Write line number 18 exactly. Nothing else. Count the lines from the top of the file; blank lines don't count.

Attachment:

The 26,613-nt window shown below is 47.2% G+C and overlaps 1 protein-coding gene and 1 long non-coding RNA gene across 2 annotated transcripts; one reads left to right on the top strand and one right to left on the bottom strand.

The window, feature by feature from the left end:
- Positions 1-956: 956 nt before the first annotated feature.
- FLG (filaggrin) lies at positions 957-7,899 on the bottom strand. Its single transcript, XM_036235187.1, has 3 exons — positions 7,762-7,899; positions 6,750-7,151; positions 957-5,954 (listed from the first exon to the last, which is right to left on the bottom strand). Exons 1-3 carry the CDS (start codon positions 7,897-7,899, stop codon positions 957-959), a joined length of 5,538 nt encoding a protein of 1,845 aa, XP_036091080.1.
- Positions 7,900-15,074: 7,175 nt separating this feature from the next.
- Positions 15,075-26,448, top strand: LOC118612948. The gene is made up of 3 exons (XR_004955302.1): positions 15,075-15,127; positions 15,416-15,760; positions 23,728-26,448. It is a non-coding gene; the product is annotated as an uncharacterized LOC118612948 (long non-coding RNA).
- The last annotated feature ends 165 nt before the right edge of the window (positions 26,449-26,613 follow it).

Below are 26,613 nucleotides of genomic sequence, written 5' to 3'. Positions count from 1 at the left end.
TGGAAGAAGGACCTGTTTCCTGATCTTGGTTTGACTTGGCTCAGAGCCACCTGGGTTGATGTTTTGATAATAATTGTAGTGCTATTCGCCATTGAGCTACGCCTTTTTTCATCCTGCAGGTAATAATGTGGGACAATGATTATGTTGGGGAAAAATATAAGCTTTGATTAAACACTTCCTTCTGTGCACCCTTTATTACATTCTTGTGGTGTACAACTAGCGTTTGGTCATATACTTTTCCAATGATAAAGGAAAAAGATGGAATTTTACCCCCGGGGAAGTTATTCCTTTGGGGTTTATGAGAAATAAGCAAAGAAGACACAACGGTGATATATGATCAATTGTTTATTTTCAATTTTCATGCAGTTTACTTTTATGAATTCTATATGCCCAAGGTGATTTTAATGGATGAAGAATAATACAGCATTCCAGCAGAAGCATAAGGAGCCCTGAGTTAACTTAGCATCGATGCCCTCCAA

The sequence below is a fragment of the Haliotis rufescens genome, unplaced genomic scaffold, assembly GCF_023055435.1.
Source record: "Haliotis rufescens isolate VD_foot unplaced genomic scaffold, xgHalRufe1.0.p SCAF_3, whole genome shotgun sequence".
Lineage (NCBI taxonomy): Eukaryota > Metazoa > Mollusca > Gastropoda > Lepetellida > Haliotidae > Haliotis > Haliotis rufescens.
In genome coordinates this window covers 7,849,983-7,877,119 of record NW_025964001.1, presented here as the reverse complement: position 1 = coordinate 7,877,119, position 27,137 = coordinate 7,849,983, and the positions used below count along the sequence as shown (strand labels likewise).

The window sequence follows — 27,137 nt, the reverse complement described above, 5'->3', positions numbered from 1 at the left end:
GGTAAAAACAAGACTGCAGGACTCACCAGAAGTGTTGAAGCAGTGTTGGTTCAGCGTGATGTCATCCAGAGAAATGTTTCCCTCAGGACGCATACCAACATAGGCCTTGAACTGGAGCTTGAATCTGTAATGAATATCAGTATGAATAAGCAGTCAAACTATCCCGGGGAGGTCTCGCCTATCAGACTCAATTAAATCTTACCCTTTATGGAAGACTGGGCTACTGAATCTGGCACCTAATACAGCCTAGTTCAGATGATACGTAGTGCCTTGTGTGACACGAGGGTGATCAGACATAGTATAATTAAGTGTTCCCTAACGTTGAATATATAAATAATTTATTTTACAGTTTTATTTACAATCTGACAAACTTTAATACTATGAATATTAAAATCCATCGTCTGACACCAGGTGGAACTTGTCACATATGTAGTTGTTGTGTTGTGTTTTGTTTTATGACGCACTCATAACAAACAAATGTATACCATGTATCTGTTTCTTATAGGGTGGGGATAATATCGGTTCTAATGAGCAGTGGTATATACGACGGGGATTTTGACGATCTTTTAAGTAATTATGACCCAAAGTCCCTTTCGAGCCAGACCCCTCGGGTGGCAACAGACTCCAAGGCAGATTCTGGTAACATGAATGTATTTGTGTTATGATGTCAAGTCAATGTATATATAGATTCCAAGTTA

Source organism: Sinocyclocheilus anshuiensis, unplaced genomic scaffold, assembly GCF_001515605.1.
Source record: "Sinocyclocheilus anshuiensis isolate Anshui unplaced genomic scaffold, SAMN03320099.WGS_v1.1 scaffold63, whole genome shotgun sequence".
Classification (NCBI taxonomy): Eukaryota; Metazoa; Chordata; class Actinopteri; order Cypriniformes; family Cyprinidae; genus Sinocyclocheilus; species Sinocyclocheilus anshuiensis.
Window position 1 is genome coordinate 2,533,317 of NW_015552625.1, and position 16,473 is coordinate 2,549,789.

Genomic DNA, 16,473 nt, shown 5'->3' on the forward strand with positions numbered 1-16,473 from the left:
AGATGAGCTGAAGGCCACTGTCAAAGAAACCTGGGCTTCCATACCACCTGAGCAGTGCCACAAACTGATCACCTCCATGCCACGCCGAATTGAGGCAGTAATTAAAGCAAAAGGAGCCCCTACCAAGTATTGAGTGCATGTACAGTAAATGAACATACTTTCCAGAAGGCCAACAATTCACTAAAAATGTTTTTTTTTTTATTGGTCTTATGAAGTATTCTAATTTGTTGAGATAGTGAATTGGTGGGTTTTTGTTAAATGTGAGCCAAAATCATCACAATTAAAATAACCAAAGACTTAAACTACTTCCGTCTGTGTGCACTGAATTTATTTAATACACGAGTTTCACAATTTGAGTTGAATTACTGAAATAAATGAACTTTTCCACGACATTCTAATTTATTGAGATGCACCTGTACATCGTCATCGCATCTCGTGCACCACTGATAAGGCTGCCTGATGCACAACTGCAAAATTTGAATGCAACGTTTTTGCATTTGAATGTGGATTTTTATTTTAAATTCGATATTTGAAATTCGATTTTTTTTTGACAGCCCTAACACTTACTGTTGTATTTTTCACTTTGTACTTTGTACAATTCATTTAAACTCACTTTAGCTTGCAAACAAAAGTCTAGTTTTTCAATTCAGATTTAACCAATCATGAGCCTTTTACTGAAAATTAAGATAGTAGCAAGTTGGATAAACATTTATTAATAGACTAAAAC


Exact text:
Classification (NCBI taxonomy): Eukaryota; Metazoa; Chordata; class Actinopteri; order Cypriniformes; family Cyprinidae; genus Sinocyclocheilus; species Sinocyclocheilus anshuiensis.